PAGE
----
January 19, 26 2020 at 2pm
January 17, 18, 24, 25, 31, February 1 2020 at 8pm

Sherlock Holmes is dead. Or so it is assumed. The world knows the great detective went over the falls at Reichenbach with his nemesis Professor Moriarty. But as Holmes’ body was never retrieved, a number of frauds, fakes, and charlatans have come forward since to lay claim to his identity, and it falls to Dr. Watson to disprove them. Then a telegram arrives informing Watson that three men, each claiming to be Holmes, have been committed to a remote asylum off the coast of Scotland. Now Watson must discover if one of the mad men is the real Sherlock Holmes.

By Marc Palmieri
February 7, 8, 13, 14, 15 2020 at 8pm

After stumbling upon an outdoor production of a Shakespeare play in Manhattan, Long Island landscaper Bob Malone returns home inspired to write a play about his troubled marriage. He hires two reluctant New York theatre professionals to spend a week at his home and stage the play in his garage, with a cast of colorful locals. The Groundling is a comedy exploring the meaning of the final moments of Shakespeare’s Love’s Labour’s Lost, and how the power of theatre can affect the most unsuspecting, and perhaps most deserving, of us all.

February 22 2020 at 8pm

In just 24 hours, starting Friday night at 8PM, teams of actors and writers come together to create a short play. They are given certain parameters to meet and then the craziness begins! They write, direct, and rehearse in preparation of presenting their original works for you at 8PM on Saturday. Plays can be about anything and everything so be prepared to sit back and enjoy whatever comes your way!

By Kevin Esmond
March 27, 28, April 2, 3, 4 2020 at 8pm

Eddie and Dave run Fondest Wish, a young startup that grants wishes to terminally ill children. Journalist Anna Ebersole is assigned to them as they grant a wish for a young boy named Chase. But, when the wish goes wrong the group has to improvise, while Anna and Chase's mom confront whether he understands what's happening, and whether it matters.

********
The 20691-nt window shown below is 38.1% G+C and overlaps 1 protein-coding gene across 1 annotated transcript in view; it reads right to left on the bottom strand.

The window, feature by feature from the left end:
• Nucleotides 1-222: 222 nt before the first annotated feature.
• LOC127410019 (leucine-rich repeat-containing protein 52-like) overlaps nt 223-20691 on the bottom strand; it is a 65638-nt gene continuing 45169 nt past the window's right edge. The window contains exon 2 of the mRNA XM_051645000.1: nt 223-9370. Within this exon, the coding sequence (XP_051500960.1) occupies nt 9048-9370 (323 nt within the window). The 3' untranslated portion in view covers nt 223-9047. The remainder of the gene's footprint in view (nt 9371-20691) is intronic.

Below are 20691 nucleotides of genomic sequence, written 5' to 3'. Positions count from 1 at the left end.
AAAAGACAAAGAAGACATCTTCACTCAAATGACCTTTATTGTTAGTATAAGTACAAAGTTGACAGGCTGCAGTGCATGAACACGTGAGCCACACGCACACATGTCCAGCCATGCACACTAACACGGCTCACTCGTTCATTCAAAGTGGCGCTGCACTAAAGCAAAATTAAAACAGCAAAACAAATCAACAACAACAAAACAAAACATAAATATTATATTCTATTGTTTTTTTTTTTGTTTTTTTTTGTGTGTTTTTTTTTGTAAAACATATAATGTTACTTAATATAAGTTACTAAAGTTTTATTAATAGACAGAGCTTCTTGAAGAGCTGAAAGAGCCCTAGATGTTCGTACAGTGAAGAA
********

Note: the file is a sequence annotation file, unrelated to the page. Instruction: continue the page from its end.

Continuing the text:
May 3, 10 2020 at 2pm
May 1, 2, 8, 9, 15, 16 2020 at 8pm

When wealthy widow Mrs. Tottenham hosts the wedding of the year, she gets a lot more than a write-up in the society pages: Janet Van de Graaff, glittering starlet of Feldzieg’s Follies, is leaving the stage for love, a turn of events which horrifies the angry and anxious Mr. Feldzieg, whose chief investor has sent two gangsters disguised as pastry chefs to make sure he stops the wedding. Hiring Aldolpho, a Latin lover more vain than virile, to seduce the bride, is unsuccessful, as Janet’s chaperone, a drunken diva, gets herself mistaken for the bride and seduced in Janet’s place. It is left to the eager best man, George, to quite by accident break up the happy pair, when he sends groom Robert Martin out to the garden, blindfolded, and in roller skates. Such are the antics of The Drowsy Chaperone, a fictitious 1928 musical comedy. This magical piece of meta-theatre and playful, heartfelt parody of the 1920s musical comedy features a chirpy jazz age score by Lisa Lambert and Greg Morrison, and a lively, clever book by Bob Martin and Don McKellar, both of which were Tony winners in 2006. The score boasts such tunes as the scenery-chomping “Show Off”, the sizzling and silly “I Am Aldolpho”, the double-entendre laden “Toledo Surprise”, and “As We Stumble Along”, that rousing anthem to optimistic alcoholism.